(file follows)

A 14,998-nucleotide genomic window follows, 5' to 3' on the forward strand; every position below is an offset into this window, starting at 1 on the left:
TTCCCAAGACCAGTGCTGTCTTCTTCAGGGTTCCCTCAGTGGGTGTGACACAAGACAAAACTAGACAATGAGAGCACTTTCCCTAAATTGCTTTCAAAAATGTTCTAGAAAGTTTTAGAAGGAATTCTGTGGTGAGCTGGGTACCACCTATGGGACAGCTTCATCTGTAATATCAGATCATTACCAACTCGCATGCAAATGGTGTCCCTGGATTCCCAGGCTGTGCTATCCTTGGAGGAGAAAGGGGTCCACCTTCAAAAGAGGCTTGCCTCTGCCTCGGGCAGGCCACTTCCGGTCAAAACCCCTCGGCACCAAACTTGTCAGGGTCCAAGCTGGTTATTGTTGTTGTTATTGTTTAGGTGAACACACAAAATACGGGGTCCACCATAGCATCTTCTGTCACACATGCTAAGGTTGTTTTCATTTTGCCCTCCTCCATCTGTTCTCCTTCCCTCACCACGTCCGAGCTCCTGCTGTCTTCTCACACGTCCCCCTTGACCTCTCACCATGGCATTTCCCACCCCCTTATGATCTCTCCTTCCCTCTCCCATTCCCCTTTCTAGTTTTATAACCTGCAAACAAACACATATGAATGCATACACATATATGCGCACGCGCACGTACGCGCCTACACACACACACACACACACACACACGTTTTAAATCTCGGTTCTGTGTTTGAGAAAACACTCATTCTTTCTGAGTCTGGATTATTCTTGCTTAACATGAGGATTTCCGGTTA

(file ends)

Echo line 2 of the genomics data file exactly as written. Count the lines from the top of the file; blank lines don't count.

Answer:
TTCCCAAGACCAGTGCTGTCTTCTTCAGGGTTCCCTCAGTGGGTGTGACACAAGACAAAACTAGACAATGAGAGCACTTTCCCTAAATTGCTTTCAAAAATGTTCTAGAAAGTTTTAGAAGGAATTCTGTGGTGAGCTGGGTACCACCTATGGGACAGCTTCATCTGTAATATCAGATCATTACCAACTCGCATGCAAATGGTGTCCCTGGATTCCCAGGCTGTGCTATCCTTGGAGGAGAAAGGGGTCCACCTTCAAAAGAGGCTTGCCTCTGCCTCGGGCAGGCCACTTCCGGTCAAAACCCCTCGGCACCAAACTTGTCAGGGTCCAAGCTGGTTATTGTTGTTGTTATTGTTTAGGTGAACACACAAAATACGGGGTCCACCATAGCATCTTCTGTCACACATGCTAAGGTTGTTTTCATTTTGCCCTCCTCCATCTGTTCTCCTTCCCTCACCACGTCCGAGCTCCTGCTGTCTTCTCACACGTCCCCCTTGACCTCTCACCATGGCATTTCCCACCCCCTTATGATCTCTCCTTCCCTCTCCCATTCCCCTTTCTAGTTTTATAACCTGCAAACAAACACATATGAATGCATACACATATATGCGCACGCGCACGTACGCGCCTACACACACACACACACACACACACACGTTTTAAATCTCGGTTCTGTGTTTGAGAAAACACTCATTCTTTCTGAGTCTGGATTATTCTTGCTTAACATGAGGATTTCCGGTTA